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On Life, Love and the Pursuit of Happiness

The Surprising Results of Fasting - A Six Day Experiment

Robert Manni - Thursday, November 08, 2012

Sometimes our world moves a bit too quickly for us to enjoy each moment in the fullest sense. So slowing down now and then can be a good thing. I recently came off of my first ever fast. And yes, it did slow me down among other things. Between the two days of drinking veggie shakes before and one day after, I did not eat solid food for nine days. It’s no picnic so you need a reason to fast.

A little background. I have not eaten beef, pork, or lamb for the past four years. This year I have finally eliminated poultry from my diet. This raised my energy level and provided some rest and relief for my internal system. I became ill about three weeks after initially eliminating meat, but it was a function of my cells releasing stored toxins into my blood stream. Since then I have felt great although I have put on a few pounds over the past few years. Maybe I replaced the meat with carbs. Not sure, but I have been on a cardio rampage all year, but shedding pounds has been a slow process.

But I digress. Fasting was an amazing experience. Here is how it worked with a few highlights and insights, Guy’s Guy style.

Getting Started

To prepare for fasting I consumed only protein and veggie shakes for two days. On the third day I drank a half-gallon of water and sea salt and eliminated anything and everything in my colon. Hello, fasting. For the next six days the only thing I consumed was a powdered mix of maple syrup, cayenne pepper, and lemon with water. It tastes like it sounds. Weird.

The First Three Days

For some odd reason I found myself watching shows on the Food Network and The Travel Channel that focus on preparing and eating mega portions of meaty, indulgent dishes. Diners, Drive-Ins and Dives, Man Vs Food, Bizarre Foods, and Chopped streamed endlessly across my flat screen. I also found myself almost instinctively popping up and walking into the kitchen for a snack that I would not be having. It was habit. I realized that a good portion of my eating was from habit. I came to the conclusion that I was a nervous eater with little sense of portion control. These epiphanies were breakthroughs. I looked in the mirror and saw a glutton looking back. I was determined to take charge of my eating habits once and for all. For context, I’m in pretty good shape, having run three marathons over the past decade along with pounding out about a million push-ups. Plus, I walk everywhere in Manhattan so at 5’10” and 185 pounds, I am no couch potato. I am a Guy’s Guy who likes to indulge in tasty food and drink every now and then. But, I wanted to get a handle on my waistline and my perspective on food. How did I feel? Not bad. I was hungry the first day, but my body had plenty of stored resources to work off so I quickly acclimated to not eating. My tongue was coated and my body odor was heightened. I still did cardio–an hour on the elliptical trainer every day. Sweating felt tremendous.

Days Three Through Six

After three days I dismissed the possibility of eating and remained committed to my maple, pepper, lemon mix. That was my reality. I noticed how many restaurants there are in New York each time I walked down the street, but I did not consider entering them. I was in the zone. I noticed a visible change in my body. After three days of fasting your body starts burning off fat. I was getting smaller. I am sure the cardio helped. I did not feel any less strength during my workouts and I felt good so I stuck with the program. I was still watching the food shows and was now craving those burgers and fries I had given up years ago. My wife, who has fasted before and was fasting with me, told me that this was due to the stored fat in my cells releasing the residual toxins from the meat into my bloodstream. Whatever. I craved a big-ass bacon cheeseburger.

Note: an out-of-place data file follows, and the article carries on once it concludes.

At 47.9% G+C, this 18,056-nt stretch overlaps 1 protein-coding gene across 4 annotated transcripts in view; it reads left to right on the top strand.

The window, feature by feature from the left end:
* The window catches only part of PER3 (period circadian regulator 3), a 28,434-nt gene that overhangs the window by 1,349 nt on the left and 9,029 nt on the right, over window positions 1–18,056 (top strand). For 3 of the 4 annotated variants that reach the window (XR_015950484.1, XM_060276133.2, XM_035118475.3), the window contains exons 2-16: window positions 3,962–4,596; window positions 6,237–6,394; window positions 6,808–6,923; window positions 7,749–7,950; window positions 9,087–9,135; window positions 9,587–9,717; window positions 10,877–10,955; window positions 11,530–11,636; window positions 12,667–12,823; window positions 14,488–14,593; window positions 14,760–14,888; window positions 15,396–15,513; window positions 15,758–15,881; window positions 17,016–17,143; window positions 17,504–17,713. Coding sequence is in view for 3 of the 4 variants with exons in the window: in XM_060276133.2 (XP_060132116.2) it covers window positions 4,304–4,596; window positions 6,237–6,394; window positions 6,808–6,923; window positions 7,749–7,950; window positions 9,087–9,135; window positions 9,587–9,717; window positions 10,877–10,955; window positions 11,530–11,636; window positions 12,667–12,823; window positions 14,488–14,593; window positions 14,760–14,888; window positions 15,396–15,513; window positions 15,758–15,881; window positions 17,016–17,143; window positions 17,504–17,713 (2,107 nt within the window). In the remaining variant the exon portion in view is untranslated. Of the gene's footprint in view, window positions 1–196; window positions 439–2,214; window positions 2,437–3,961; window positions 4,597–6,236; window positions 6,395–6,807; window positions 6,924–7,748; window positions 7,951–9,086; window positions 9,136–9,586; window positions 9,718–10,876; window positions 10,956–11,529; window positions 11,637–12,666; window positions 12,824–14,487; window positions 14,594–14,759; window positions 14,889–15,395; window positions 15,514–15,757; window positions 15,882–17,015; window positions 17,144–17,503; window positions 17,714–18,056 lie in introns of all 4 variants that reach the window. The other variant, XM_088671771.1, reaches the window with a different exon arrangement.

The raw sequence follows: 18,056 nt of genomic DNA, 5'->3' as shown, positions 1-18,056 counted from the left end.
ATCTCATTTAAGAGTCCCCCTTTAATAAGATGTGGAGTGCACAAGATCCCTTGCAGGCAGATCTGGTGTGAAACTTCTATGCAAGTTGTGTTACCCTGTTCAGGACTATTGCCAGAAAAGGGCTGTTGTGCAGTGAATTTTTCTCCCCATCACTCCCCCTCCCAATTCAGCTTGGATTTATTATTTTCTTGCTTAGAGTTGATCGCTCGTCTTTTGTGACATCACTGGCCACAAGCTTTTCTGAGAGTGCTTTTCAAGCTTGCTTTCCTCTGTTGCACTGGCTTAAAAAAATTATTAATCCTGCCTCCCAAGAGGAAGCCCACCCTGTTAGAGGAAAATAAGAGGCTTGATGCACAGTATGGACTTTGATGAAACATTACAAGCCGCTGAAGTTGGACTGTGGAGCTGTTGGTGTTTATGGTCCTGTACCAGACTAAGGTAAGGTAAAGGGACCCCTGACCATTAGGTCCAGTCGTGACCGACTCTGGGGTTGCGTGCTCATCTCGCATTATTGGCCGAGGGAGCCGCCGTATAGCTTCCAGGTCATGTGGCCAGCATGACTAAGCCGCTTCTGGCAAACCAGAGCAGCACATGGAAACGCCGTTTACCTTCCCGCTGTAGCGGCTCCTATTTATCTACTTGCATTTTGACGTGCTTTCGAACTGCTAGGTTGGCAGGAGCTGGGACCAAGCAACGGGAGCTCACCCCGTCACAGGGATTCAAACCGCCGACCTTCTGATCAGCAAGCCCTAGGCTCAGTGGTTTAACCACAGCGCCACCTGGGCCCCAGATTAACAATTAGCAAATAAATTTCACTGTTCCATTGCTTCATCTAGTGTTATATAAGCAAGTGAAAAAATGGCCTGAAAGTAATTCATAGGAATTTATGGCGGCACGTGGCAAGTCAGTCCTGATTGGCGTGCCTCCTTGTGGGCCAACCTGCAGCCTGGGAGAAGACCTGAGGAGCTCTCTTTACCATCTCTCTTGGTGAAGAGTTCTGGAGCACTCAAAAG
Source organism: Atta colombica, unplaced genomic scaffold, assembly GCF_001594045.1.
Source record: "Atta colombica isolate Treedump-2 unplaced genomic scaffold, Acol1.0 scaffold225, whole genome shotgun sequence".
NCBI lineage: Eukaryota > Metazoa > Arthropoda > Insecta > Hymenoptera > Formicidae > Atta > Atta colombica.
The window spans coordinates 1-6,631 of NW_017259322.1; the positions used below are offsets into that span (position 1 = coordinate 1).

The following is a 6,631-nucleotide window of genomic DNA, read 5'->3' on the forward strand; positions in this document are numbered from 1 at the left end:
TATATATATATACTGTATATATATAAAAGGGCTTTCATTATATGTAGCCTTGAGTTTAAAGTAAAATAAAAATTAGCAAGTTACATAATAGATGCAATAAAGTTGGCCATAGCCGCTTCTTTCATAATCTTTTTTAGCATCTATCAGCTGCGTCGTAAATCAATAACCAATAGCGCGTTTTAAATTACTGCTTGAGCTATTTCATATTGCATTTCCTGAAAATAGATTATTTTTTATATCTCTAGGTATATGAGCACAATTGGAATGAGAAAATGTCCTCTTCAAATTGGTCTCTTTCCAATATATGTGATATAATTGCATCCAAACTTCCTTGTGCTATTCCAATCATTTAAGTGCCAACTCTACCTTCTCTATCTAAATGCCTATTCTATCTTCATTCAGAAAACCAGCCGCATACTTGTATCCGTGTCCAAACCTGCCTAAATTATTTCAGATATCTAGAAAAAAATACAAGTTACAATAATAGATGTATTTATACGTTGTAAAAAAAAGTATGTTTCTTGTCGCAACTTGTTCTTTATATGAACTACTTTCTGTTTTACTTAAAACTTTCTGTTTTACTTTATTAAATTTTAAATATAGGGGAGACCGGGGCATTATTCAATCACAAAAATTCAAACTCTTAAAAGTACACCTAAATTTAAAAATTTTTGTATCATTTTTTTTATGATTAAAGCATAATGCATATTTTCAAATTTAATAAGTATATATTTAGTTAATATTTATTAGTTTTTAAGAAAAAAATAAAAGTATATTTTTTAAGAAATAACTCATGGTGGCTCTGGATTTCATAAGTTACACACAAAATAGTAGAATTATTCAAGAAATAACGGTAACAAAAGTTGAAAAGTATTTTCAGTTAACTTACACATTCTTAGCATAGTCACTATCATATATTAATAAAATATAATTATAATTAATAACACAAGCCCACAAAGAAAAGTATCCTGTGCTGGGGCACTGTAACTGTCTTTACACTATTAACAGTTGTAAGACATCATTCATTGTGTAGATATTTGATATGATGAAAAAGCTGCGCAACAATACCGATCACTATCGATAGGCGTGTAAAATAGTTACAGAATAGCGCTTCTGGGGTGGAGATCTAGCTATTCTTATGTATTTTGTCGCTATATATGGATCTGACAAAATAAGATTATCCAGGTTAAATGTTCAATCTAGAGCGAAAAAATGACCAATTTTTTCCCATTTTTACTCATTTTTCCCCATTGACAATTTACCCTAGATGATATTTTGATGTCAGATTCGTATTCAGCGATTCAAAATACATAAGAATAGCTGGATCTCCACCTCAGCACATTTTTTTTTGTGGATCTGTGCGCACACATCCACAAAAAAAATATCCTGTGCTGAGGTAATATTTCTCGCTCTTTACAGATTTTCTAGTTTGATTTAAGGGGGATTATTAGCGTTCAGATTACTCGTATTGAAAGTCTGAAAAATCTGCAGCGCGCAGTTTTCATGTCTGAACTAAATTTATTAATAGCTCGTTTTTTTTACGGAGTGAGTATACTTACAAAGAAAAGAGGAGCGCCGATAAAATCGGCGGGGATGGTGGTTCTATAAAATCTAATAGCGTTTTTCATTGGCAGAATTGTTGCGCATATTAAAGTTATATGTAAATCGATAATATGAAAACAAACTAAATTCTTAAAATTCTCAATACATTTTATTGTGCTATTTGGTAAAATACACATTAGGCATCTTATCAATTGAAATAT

The End and the New Beginning

By the fifth day I was planning out what I wanted to eat following the fast. No decisions, but it was fun fantasizing. I decided that for a rookie, a six-day fast was pretty good. I had lost weight each day and looked visibly different from days four, five and six. On the final day my wife and I took an all day spiritual workshop in New York led by Paul Selig.  It was a ninety-five-degree Saturday in Manhattan and I wondered why I chose this over the beach. But after a few hours, I was very pleased with my choice and it was a great way of wrapping up the fast. Afterwards, we walked to the West Village and happily ordered veggie smoothies to break the fast. Sip, sip. Mmmmm. Had to begin slowly, but by the next evening we were ready for a light meal. All in all I lost fifteen pounds. I looked good. My eyes were bright and clear and I felt great. And, I learned a lot about my habits. I’ve gained a few pounds back, but I have a better handle on my eating habits and I will fast again. I am working to eliminate sugars and unnecessary carbs from my diet and have cut waaaaay back on alcohol. The bottom line is I feel more calm and relaxed. And I no longer crave those burgers I saw on TV! I know people who’ve fasted for forty days, but I’m happy with my first six-day experiment. I do not necessarily recommend fasting for everyone, but for me it was a worthwhile journey.